All teams are self-organized

All teams are self-organized

There is a lot of blah blah when it comes to team building. From hierarchical hard-liners to wishy-washy guru’s, a lot has been said about how to make people collaborate.

There is a new project and that requires a new team. So we’ve picked a few people and put them near each other. How can we make these strangers work as one team?

We’ll set up governance. Sprint plannings and daily standups.

We’ll have kick-off meetings and team building events to kickstart the camaraderie.

If you revisit this group a few months later, it’s very likely you won’t have a team. You’ll see one or more in-crowds and a bunch of individuals. In-crowds are small groups that have bonded. Those three developers that go for coffee every day. The managers that bond over the monthly PM lunch.

The individuals usually get along just fine with everyone. They just don’t seem to hang with the crowd that often. They might prefer to socialize with people who aren’t on the team. On rare occasions, you’ll have individuals who feel ostracised.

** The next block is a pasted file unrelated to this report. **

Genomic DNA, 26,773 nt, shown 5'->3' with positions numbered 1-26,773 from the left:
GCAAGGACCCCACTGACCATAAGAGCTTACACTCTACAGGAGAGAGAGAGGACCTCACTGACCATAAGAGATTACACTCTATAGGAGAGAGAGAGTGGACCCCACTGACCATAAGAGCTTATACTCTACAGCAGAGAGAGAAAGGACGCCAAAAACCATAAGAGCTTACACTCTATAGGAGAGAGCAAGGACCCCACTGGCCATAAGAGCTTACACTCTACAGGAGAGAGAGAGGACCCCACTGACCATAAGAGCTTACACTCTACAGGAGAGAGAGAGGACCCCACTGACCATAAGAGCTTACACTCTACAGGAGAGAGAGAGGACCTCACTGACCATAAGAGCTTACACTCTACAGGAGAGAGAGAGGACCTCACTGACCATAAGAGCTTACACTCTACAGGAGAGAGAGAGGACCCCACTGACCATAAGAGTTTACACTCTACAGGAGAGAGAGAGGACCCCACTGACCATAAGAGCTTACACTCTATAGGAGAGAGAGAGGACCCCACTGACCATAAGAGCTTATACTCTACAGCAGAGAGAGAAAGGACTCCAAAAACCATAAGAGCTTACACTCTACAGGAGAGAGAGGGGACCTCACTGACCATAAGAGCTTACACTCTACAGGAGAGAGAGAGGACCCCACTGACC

Cliques and separations like this are a team builder’s nightmare, but they are a natural part of how human relationships work. Just like your high-school class wasn’t one tight-knit group of friends, colleagues will not form a team just because we put them together.

Top-down team design is an exercise in futility. It’s not how humans socialize. Most organizations prefer not to meddle and end up with a bunch of cliques.

In the short run, it’s very productive to treat these cliques as a team. They have a network and a communication style that works. Breaking that up to fit a corporate mould is counter-productive.

But you don’t want only in-crowds in your company. Introducing new hires will get difficult and it’s far from inclusive.

You don’t want a cult where everyone has to like each other equally and you don’t want people who aren’t allowed to sit at the Cool Kids Table.

As usual, there isn’t a right answer. It depends.

Anyone who tells you the recipe for building a team is selling you something.

Human social networking is ridiculously complicated.